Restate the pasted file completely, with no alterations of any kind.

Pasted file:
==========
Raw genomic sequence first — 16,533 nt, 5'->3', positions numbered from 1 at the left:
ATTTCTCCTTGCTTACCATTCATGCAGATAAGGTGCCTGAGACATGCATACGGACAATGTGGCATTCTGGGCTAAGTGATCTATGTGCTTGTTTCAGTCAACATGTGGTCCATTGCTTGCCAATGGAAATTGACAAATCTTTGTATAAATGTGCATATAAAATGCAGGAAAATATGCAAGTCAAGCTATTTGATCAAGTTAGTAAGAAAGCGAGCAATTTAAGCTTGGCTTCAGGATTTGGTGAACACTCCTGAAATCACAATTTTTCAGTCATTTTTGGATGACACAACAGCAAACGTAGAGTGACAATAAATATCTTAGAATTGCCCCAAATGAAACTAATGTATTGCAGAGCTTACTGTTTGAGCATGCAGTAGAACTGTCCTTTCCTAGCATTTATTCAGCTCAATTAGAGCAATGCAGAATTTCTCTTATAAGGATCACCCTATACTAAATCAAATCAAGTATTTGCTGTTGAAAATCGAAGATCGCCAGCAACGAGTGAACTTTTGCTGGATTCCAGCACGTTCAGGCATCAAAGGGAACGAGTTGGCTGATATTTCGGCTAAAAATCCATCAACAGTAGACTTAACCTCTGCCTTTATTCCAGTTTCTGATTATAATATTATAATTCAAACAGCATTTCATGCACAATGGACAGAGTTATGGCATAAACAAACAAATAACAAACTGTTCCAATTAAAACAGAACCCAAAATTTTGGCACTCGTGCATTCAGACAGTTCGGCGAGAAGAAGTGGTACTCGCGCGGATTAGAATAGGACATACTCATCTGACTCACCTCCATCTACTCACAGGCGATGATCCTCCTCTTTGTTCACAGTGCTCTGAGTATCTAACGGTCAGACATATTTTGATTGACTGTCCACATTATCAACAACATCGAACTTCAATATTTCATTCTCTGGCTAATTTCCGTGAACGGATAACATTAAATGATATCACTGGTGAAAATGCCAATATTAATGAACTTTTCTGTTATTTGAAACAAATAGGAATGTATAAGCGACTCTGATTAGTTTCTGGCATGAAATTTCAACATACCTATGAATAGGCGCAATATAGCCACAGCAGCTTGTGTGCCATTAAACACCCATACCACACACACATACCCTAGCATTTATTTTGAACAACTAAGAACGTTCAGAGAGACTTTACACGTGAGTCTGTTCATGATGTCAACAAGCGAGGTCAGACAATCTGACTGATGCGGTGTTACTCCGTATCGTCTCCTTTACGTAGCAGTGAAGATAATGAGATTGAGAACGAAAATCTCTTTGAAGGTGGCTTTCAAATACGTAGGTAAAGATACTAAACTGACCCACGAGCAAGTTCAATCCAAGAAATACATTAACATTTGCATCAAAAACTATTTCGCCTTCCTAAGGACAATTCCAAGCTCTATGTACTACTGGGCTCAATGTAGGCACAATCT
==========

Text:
Raw genomic sequence first — 16,533 nt, 5'->3', positions numbered from 1 at the left:
ATTTCTCCTTGCTTACCATTCATGCAGATAAGGTGCCTGAGACATGCATACGGACAATGTGGCATTCTGGGCTAAGTGATCTATGTGCTTGTTTCAGTCAACATGTGGTCCATTGCTTGCCAATGGAAATTGACAAATCTTTGTATAAATGTGCATATAAAATGCAGGAAAATATGCAAGTCAAGCTATTTGATCAAGTTAGTAAGAAAGCGAGCAATTTAAGCTTGGCTTCAGGATTTGGTGAACACTCCTGAAATCACAATTTTTCAGTCATTTTTGGATGACACAACAGCAAACGTAGAGTGACAATAAATATCTTAGAATTGCCCCAAATGAAACTAATGTATTGCAGAGCTTACTGTTTGAGCATGCAGTAGAACTGTCCTTTCCTAGCATTTATTCAGCTCAATTAGAGCAATGCAGAATTTCTCTTATAAGGATCACCCTATACTAAATCAAATCAAGTATTTGCTGTTGAAAATCGAAGATCGCCAGCAACGAGTGAACTTTTGCTGGATTCCAGCACGTTCAGGCATCAAAGGGAACGAGTTGGCTGATATTTCGGCTAAAAATCCATCAACAGTAGACTTAACCTCTGCCTTTATTCCAGTTTCTGATTATAATATTATAATTCAAACAGCATTTCATGCACAATGGACAGAGTTATGGCATAAACAAACAAATAACAAACTGTTCCAATTAAAACAGAACCCAAAATTTTGGCACTCGTGCATTCAGACAGTTCGGCGAGAAGAAGTGGTACTCGCGCGGATTAGAATAGGACATACTCATCTGACTCACCTCCATCTACTCACAGGCGATGATCCTCCTCTTTGTTCACAGTGCTCTGAGTATCTAACGGTCAGACATATTTTGATTGACTGTCCACATTATCAACAACATCGAACTTCAATATTTCATTCTCTGGCTAATTTCCGTGAACGGATAACATTAAATGATATCACTGGTGAAAATGCCAATATTAATGAACTTTTCTGTTATTTGAAACAAATAGGAATGTATAAGCGACTCTGATTAGTTTCTGGCATGAAATTTCAACATACCTATGAATAGGCGCAATATAGCCACAGCAGCTTGTGTGCCATTAAACACCCATACCACACACACATACCCTAGCATTTATTTTGAACAACTAAGAACGTTCAGAGAGACTTTACACGTGAGTCTGTTCATGATGTCAACAAGCGAGGTCAGACAATCTGACTGATGCGGTGTTACTCCGTATCGTCTCCTTTACGTAGCAGTGAAGATAATGAGATTGAGAACGAAAATCTCTTTGAAGGTGGCTTTCAAATACGTAGGTAAAGATACTAAACTGACCCACGAGCAAGTTCAATCCAAGAAATACATTAACATTTGCATCAAAAACTATTTCGCCTTCCTAAGGACAATTCCAAGCTCTATGTACTACTGGGCTCAATGTAGGCACAATCT